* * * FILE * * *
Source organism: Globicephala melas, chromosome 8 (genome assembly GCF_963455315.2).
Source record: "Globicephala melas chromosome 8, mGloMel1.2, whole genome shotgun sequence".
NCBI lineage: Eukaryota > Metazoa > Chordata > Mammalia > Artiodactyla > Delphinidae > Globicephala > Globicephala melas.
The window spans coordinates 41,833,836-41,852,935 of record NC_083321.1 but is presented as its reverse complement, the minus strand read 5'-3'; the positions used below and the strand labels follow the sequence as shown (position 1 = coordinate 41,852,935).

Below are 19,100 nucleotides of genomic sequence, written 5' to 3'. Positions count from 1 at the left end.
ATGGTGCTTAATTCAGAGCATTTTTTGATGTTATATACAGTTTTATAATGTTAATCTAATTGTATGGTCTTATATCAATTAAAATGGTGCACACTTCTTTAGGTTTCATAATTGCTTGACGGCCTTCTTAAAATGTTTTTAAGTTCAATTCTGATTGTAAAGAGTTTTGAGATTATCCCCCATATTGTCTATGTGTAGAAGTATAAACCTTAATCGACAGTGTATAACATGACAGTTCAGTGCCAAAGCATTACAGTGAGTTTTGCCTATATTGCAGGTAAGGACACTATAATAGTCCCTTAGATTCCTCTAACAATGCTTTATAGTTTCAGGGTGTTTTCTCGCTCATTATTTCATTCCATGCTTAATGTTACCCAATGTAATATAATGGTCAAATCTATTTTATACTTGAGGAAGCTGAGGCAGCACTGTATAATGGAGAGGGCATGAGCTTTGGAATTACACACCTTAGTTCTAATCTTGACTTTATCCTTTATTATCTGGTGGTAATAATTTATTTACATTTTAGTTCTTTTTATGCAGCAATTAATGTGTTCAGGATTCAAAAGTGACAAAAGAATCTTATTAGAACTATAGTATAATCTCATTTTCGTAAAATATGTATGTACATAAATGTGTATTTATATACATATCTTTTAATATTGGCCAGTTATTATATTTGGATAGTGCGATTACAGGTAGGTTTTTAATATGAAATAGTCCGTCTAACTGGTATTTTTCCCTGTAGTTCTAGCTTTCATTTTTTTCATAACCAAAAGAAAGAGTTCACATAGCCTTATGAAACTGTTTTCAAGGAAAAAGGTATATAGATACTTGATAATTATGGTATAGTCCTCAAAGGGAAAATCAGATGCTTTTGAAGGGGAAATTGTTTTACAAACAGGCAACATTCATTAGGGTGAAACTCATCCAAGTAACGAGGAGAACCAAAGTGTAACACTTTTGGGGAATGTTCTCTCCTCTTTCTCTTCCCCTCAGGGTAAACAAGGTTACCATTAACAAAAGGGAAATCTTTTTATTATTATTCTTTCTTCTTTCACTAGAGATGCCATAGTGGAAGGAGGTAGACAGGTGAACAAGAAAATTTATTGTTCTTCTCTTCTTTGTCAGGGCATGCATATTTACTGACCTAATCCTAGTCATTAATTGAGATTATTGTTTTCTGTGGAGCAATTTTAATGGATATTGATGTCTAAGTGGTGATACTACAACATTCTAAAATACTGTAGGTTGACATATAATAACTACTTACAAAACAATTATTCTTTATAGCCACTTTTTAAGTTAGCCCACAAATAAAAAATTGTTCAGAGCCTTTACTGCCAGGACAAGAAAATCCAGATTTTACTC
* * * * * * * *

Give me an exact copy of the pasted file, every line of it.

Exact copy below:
Source organism: Globicephala melas, chromosome 8 (genome assembly GCF_963455315.2).
Source record: "Globicephala melas chromosome 8, mGloMel1.2, whole genome shotgun sequence".
NCBI lineage: Eukaryota > Metazoa > Chordata > Mammalia > Artiodactyla > Delphinidae > Globicephala > Globicephala melas.
The window spans coordinates 41,833,836-41,852,935 of record NC_083321.1 but is presented as its reverse complement, the minus strand read 5'-3'; the positions used below and the strand labels follow the sequence as shown (position 1 = coordinate 41,852,935).

Below are 19,100 nucleotides of genomic sequence, written 5' to 3'. Positions count from 1 at the left end.
ATGGTGCTTAATTCAGAGCATTTTTTGATGTTATATACAGTTTTATAATGTTAATCTAATTGTATGGTCTTATATCAATTAAAATGGTGCACACTTCTTTAGGTTTCATAATTGCTTGACGGCCTTCTTAAAATGTTTTTAAGTTCAATTCTGATTGTAAAGAGTTTTGAGATTATCCCCCATATTGTCTATGTGTAGAAGTATAAACCTTAATCGACAGTGTATAACATGACAGTTCAGTGCCAAAGCATTACAGTGAGTTTTGCCTATATTGCAGGTAAGGACACTATAATAGTCCCTTAGATTCCTCTAACAATGCTTTATAGTTTCAGGGTGTTTTCTCGCTCATTATTTCATTCCATGCTTAATGTTACCCAATGTAATATAATGGTCAAATCTATTTTATACTTGAGGAAGCTGAGGCAGCACTGTATAATGGAGAGGGCATGAGCTTTGGAATTACACACCTTAGTTCTAATCTTGACTTTATCCTTTATTATCTGGTGGTAATAATTTATTTACATTTTAGTTCTTTTTATGCAGCAATTAATGTGTTCAGGATTCAAAAGTGACAAAAGAATCTTATTAGAACTATAGTATAATCTCATTTTCGTAAAATATGTATGTACATAAATGTGTATTTATATACATATCTTTTAATATTGGCCAGTTATTATATTTGGATAGTGCGATTACAGGTAGGTTTTTAATATGAAATAGTCCGTCTAACTGGTATTTTTCCCTGTAGTTCTAGCTTTCATTTTTTTCATAACCAAAAGAAAGAGTTCACATAGCCTTATGAAACTGTTTTCAAGGAAAAAGGTATATAGATACTTGATAATTATGGTATAGTCCTCAAAGGGAAAATCAGATGCTTTTGAAGGGGAAATTGTTTTACAAACAGGCAACATTCATTAGGGTGAAACTCATCCAAGTAACGAGGAGAACCAAAGTGTAACACTTTTGGGGAATGTTCTCTCCTCTTTCTCTTCCCCTCAGGGTAAACAAGGTTACCATTAACAAAAGGGAAATCTTTTTATTATTATTCTTTCTTCTTTCACTAGAGATGCCATAGTGGAAGGAGGTAGACAGGTGAACAAGAAAATTTATTGTTCTTCTCTTCTTTGTCAGGGCATGCATATTTACTGACCTAATCCTAGTCATTAATTGAGATTATTGTTTTCTGTGGAGCAATTTTAATGGATATTGATGTCTAAGTGGTGATACTACAACATTCTAAAATACTGTAGGTTGACATATAATAACTACTTACAAAACAATTATTCTTTATAGCCACTTTTTAAGTTAGCCCACAAATAAAAAATTGTTCAGAGCCTTTACTGCCAGGACAAGAAAATCCAGATTTTACTC